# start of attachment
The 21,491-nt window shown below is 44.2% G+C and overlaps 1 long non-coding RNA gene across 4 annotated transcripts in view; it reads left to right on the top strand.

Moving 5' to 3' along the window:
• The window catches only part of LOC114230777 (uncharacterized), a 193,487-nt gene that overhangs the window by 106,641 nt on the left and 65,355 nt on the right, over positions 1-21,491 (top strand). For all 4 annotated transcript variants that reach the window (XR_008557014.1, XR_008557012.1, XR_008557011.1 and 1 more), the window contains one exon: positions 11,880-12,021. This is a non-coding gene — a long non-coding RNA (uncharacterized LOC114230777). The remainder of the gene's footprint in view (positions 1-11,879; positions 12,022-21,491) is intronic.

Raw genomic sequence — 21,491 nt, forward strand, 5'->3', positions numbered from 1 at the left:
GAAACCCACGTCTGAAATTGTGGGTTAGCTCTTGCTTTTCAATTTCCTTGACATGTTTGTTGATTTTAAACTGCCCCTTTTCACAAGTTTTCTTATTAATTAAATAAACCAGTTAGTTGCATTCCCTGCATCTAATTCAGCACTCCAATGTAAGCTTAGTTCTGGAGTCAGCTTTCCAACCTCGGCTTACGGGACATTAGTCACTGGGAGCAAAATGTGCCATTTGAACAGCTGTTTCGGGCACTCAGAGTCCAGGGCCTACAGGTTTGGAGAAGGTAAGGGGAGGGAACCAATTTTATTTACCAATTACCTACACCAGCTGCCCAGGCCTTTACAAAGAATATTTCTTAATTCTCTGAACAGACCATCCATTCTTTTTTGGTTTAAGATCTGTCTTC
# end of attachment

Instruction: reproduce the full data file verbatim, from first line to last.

The 21,491-nt window shown below is 44.2% G+C and overlaps 1 long non-coding RNA gene across 4 annotated transcripts in view; it reads left to right on the top strand.

Moving 5' to 3' along the window:
• The window catches only part of LOC114230777 (uncharacterized), a 193,487-nt gene that overhangs the window by 106,641 nt on the left and 65,355 nt on the right, over positions 1-21,491 (top strand). For all 4 annotated transcript variants that reach the window (XR_008557014.1, XR_008557012.1, XR_008557011.1 and 1 more), the window contains one exon: positions 11,880-12,021. This is a non-coding gene — a long non-coding RNA (uncharacterized LOC114230777). The remainder of the gene's footprint in view (positions 1-11,879; positions 12,022-21,491) is intronic.

Raw genomic sequence — 21,491 nt, forward strand, 5'->3', positions numbered from 1 at the left:
GAAACCCACGTCTGAAATTGTGGGTTAGCTCTTGCTTTTCAATTTCCTTGACATGTTTGTTGATTTTAAACTGCCCCTTTTCACAAGTTTTCTTATTAATTAAATAAACCAGTTAGTTGCATTCCCTGCATCTAATTCAGCACTCCAATGTAAGCTTAGTTCTGGAGTCAGCTTTCCAACCTCGGCTTACGGGACATTAGTCACTGGGAGCAAAATGTGCCATTTGAACAGCTGTTTCGGGCACTCAGAGTCCAGGGCCTACAGGTTTGGAGAAGGTAAGGGGAGGGAACCAATTTTATTTACCAATTACCTACACCAGCTGCCCAGGCCTTTACAAAGAATATTTCTTAATTCTCTGAACAGACCATCCATTCTTTTTTGGTTTAAGATCTGTCTTC